Chelsea Women coach Emma Hayes suggested as replacement for Maurizio Sarri

Chelsea Women v Paris Saint-Germain Women - UEFA Women's Champions League: Quarter Final First Leg

Despite securing third in the Premier League and a place in the Europa League final, Maurizio Sarri's future as Chelsea manager is in doubt.

As far as the 60-year-old is concerned he's achieved his targets, but Chelsea have been far from convincing this season.

Heavy defeats to Bournemouth (4-0) and Manchester City (6-0) at the start of the year saw the pressure mount, as did the FA Cup exit at home to Manchester United.

In the end Sarri managed to turn things around, though it could be argued that was more down to Arsenal and United's form being even worse than Chelsea's.

Sarri was asked earlier this week whether he will be at Stamford Bridge next season and he summed up the situation by saying he doesn't know.

"I think so, but I am not sure," the Italian replied. "I can say only that the club asked me for the Champions League, and we reached the target.

"As you know very well, I love English football. I love the Premier League; it's fantastic and the level is the best in the world, I think.

"The atmosphere in the stadiums is wonderful. I would like very much to stay here."

Chelsea Training Session and Press Conference

Diego Simeone, Gianfranco Zola and Maxi Allegri have all been linked with replacing Sarri and now Sky Sports' Sunday Supplement have suggested a female coach could take the reins.

More specifically, Chelsea Women coach Emma Hayes.

Hayes, 42, also guided the Blues to third in the Women's Super League and to the semi-finals of the Women's Champions League this season.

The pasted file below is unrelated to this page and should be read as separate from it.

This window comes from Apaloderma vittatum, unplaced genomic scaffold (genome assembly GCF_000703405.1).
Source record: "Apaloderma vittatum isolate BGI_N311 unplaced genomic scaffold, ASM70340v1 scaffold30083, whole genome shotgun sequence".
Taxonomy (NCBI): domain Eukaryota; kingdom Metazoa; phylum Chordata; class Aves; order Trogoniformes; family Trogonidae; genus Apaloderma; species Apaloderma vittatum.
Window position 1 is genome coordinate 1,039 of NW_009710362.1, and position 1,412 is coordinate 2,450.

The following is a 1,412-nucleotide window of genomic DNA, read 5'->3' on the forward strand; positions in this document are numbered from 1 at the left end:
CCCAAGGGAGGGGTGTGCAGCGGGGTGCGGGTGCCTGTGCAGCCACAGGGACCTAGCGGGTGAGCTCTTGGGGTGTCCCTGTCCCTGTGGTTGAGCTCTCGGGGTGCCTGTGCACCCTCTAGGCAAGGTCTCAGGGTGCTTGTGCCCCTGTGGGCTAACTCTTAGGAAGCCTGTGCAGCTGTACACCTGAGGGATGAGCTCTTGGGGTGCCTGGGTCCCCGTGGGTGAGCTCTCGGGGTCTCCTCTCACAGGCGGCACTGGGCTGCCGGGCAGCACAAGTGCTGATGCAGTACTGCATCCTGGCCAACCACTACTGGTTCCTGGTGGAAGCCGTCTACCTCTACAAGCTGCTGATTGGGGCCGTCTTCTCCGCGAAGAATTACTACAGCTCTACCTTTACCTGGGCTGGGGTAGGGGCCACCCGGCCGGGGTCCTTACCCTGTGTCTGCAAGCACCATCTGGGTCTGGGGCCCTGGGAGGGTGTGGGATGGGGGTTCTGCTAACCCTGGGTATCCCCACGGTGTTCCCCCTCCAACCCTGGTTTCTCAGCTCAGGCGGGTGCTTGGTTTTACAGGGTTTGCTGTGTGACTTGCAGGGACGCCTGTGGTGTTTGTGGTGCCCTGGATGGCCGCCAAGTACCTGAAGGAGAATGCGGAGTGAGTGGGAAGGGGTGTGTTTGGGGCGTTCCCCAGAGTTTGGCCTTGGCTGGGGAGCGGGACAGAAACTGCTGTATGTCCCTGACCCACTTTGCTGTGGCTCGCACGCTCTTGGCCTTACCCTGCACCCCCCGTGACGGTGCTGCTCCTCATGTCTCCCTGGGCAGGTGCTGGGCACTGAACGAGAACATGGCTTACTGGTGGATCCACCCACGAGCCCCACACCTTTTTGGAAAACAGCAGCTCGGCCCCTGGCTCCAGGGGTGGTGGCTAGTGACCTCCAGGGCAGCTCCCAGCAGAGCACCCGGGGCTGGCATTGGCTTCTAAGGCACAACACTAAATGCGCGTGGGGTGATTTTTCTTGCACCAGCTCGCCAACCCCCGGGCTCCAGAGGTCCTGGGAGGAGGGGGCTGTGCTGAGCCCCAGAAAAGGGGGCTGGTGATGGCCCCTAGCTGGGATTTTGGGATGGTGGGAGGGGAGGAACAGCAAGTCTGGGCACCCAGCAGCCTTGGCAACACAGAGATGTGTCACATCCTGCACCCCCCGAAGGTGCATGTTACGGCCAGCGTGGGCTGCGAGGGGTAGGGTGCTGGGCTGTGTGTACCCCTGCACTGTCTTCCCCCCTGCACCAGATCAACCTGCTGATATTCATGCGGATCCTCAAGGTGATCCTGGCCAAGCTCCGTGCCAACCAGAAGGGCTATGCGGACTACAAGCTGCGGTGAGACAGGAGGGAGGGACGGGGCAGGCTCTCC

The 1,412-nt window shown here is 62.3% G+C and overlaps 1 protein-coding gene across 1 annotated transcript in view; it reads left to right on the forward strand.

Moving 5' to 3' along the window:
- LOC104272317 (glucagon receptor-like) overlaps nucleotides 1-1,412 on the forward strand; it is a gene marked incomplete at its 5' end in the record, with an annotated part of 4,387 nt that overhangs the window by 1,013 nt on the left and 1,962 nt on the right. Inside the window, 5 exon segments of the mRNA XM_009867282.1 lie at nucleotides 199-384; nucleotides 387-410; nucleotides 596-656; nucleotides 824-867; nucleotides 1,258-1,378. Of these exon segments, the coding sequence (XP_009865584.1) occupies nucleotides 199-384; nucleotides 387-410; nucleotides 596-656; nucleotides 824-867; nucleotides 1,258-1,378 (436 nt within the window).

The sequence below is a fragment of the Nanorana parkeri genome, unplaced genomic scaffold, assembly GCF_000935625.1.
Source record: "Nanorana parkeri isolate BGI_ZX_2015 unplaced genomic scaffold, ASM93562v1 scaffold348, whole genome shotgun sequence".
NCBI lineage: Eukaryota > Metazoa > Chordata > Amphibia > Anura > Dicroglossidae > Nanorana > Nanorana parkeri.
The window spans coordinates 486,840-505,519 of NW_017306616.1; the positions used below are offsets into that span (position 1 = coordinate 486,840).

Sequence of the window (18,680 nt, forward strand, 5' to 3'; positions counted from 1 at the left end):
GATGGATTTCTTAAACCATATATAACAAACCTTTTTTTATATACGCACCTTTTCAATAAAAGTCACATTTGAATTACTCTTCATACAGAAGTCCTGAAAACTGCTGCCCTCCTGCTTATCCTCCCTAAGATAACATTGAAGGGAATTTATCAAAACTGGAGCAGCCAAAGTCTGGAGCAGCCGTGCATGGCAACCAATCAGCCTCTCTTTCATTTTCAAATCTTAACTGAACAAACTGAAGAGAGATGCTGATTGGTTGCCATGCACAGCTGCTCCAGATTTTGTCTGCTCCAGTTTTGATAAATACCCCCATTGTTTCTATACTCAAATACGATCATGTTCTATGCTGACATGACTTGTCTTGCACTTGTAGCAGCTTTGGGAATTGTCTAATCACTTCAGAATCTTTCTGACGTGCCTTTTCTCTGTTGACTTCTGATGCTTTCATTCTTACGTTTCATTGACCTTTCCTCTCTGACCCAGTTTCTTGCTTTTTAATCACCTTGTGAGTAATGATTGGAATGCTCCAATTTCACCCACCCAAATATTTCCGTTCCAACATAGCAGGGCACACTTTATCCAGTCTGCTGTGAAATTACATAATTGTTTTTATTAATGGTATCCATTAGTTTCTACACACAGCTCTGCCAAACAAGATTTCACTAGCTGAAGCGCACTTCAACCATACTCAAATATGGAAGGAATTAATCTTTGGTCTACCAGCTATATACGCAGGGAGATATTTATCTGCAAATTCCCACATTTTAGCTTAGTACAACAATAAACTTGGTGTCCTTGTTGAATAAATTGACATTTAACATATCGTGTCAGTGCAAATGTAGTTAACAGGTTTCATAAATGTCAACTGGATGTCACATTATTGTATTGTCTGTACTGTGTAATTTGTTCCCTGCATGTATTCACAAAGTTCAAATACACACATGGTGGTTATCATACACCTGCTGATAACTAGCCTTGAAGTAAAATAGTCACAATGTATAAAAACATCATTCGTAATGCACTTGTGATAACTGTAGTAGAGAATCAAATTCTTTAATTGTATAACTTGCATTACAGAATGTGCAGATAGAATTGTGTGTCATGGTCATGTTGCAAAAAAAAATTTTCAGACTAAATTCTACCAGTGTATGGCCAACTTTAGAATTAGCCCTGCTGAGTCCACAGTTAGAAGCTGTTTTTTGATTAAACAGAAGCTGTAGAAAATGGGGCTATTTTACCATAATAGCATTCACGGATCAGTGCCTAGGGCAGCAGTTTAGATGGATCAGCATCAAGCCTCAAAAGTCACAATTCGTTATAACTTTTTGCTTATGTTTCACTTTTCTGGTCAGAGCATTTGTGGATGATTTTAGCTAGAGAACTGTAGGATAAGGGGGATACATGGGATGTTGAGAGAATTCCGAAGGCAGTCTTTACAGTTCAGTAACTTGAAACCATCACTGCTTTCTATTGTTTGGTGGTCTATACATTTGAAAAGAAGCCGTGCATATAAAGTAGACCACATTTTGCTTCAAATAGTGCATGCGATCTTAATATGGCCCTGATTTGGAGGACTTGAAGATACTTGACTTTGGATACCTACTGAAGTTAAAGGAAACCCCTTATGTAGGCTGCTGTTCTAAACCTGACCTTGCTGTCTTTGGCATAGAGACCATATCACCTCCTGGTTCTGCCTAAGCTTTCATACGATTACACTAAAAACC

She's become very popular at the club and it's testament to the job she's done that she's being discussed as a potential replacement for Sarri.

Whether it would actually happen remains to be seen, but Hayes has previously expressed interested in making the switch to men's football.

Arsenal Women v Chelsea Women - FA WSL

"Whether it's me or someone else, it's going to happen one day," she said in January. "If it was the right club it would be potentially easier.

"But to go into that level of scrutiny and do it at the level I would like to do it at, I would like to be prepared for it."

"If you are going to jump into the men's game you have to learn about scouting and recruitment, although it won't be that hard.

"A female needs to get an interview first. For a club board to think about that there needs to be some progressive thinking. For me it's about opening the door."

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